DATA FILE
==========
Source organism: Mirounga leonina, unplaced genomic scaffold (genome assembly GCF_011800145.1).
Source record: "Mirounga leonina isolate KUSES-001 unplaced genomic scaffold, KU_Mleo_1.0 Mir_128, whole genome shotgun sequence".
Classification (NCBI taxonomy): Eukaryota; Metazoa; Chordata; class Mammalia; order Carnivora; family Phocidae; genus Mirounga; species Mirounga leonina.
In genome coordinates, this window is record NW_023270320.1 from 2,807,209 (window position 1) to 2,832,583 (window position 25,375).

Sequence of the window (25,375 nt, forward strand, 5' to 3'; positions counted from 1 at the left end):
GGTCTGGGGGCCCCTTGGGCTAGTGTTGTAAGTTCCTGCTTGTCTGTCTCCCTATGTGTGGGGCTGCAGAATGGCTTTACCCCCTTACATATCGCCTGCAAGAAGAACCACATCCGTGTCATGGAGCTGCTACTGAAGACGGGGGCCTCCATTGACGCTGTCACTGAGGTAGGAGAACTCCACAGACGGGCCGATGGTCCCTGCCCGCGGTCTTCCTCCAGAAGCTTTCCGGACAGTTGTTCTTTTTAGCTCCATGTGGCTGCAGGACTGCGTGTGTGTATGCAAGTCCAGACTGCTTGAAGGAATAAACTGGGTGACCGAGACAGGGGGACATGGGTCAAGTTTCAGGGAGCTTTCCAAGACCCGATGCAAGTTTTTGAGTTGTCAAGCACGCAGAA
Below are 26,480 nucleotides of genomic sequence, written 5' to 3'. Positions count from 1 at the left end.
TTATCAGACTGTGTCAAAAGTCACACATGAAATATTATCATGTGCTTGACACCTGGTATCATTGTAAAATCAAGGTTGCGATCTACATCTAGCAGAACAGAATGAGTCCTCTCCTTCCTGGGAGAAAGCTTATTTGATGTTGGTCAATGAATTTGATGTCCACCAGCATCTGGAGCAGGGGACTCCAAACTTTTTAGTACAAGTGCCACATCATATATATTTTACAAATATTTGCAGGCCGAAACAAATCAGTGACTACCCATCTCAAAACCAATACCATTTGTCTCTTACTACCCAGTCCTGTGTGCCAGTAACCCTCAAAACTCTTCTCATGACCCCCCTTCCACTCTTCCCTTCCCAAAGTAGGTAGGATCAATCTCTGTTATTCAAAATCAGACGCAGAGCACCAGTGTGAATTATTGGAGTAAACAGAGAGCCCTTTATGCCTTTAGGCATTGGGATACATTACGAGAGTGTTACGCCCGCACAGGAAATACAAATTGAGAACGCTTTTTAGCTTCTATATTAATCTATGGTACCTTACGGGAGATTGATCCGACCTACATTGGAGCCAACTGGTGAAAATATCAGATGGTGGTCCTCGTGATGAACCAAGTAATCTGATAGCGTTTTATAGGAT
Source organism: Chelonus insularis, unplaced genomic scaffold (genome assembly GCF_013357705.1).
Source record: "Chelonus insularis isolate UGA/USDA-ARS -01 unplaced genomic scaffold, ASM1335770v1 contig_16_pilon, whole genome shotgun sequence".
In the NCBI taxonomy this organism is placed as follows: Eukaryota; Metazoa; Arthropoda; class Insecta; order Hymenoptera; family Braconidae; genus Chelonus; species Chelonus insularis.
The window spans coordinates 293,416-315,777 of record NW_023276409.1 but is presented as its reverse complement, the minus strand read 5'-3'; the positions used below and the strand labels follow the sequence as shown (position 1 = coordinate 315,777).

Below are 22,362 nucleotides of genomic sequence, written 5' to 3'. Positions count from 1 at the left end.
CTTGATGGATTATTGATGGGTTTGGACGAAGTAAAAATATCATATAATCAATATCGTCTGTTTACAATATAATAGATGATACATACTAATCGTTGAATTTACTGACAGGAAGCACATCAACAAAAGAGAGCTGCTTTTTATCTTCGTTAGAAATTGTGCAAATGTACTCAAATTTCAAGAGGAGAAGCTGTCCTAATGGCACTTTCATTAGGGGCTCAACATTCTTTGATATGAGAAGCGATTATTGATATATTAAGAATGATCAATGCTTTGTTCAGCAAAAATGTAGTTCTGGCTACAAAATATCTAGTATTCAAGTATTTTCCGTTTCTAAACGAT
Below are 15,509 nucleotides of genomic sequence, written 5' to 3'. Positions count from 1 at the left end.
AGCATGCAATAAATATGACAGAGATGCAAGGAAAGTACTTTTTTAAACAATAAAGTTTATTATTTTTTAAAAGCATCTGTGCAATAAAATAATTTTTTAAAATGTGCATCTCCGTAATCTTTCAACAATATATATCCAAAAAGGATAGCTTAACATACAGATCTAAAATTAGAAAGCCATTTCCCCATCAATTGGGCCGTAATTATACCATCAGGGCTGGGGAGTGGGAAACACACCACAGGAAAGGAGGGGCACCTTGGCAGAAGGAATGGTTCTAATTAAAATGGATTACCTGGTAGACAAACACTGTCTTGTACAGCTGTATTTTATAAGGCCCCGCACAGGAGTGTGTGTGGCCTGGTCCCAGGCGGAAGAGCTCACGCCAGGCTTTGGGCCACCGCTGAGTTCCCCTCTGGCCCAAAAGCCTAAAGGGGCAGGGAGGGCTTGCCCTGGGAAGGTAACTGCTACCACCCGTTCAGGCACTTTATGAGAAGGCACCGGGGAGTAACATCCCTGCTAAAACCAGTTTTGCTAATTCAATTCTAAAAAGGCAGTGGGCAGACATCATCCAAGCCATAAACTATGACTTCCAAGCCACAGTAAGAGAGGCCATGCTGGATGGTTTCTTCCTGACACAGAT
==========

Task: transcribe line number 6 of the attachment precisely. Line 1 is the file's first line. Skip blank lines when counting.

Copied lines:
GGTCTGGGGGCCCCTTGGGCTAGTGTTGTAAGTTCCTGCTTGTCTGTCTCCCTATGTGTGGGGCTGCAGAATGGCTTTACCCCCTTACATATCGCCTGCAAGAAGAACCACATCCGTGTCATGGAGCTGCTACTGAAGACGGGGGCCTCCATTGACGCTGTCACTGAGGTAGGAGAACTCCACAGACGGGCCGATGGTCCCTGCCCGCGGTCTTCCTCCAGAAGCTTTCCGGACAGTTGTTCTTTTTAGCTCCATGTGGCTGCAGGACTGCGTGTGTGTATGCAAGTCCAGACTGCTTGAAGGAATAAACTGGGTGACCGAGACAGGGGGACATGGGTCAAGTTTCAGGGAGCTTTCCAAGACCCGATGCAAGTTTTTGAGTTGTCAAGCACGCAGAA